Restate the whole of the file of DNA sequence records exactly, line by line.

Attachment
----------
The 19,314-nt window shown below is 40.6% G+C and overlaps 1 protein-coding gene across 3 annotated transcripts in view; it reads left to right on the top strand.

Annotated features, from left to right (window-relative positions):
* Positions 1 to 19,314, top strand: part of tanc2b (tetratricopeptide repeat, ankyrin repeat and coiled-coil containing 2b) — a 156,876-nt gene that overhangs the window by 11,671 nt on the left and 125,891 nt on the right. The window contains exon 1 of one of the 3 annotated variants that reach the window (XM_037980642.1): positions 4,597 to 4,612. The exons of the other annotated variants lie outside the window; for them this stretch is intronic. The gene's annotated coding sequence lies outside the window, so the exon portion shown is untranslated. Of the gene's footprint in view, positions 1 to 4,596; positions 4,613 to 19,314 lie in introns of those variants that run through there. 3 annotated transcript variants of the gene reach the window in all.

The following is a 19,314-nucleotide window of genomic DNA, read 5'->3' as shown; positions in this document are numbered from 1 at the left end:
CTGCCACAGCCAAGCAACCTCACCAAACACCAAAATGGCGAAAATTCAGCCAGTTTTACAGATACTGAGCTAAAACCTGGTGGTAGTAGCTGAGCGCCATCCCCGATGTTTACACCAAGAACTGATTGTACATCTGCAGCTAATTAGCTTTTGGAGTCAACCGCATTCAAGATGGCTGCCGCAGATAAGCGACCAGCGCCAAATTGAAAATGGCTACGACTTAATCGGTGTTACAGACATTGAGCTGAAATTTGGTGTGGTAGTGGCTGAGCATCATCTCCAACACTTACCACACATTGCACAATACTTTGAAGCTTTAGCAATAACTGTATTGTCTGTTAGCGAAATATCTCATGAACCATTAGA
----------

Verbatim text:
The 19,314-nt window shown below is 40.6% G+C and overlaps 1 protein-coding gene across 3 annotated transcripts in view; it reads left to right on the top strand.

Annotated features, from left to right (window-relative positions):
* Positions 1 to 19,314, top strand: part of tanc2b (tetratricopeptide repeat, ankyrin repeat and coiled-coil containing 2b) — a 156,876-nt gene that overhangs the window by 11,671 nt on the left and 125,891 nt on the right. The window contains exon 1 of one of the 3 annotated variants that reach the window (XM_037980642.1): positions 4,597 to 4,612. The exons of the other annotated variants lie outside the window; for them this stretch is intronic. The gene's annotated coding sequence lies outside the window, so the exon portion shown is untranslated. Of the gene's footprint in view, positions 1 to 4,596; positions 4,613 to 19,314 lie in introns of those variants that run through there. 3 annotated transcript variants of the gene reach the window in all.

The following is a 19,314-nucleotide window of genomic DNA, read 5'->3' as shown; positions in this document are numbered from 1 at the left end:
CTGCCACAGCCAAGCAACCTCACCAAACACCAAAATGGCGAAAATTCAGCCAGTTTTACAGATACTGAGCTAAAACCTGGTGGTAGTAGCTGAGCGCCATCCCCGATGTTTACACCAAGAACTGATTGTACATCTGCAGCTAATTAGCTTTTGGAGTCAACCGCATTCAAGATGGCTGCCGCAGATAAGCGACCAGCGCCAAATTGAAAATGGCTACGACTTAATCGGTGTTACAGACATTGAGCTGAAATTTGGTGTGGTAGTGGCTGAGCATCATCTCCAACACTTACCACACATTGCACAATACTTTGAAGCTTTAGCAATAACTGTATTGTCTGTTAGCGAAATATCTCATGAACCATTAGA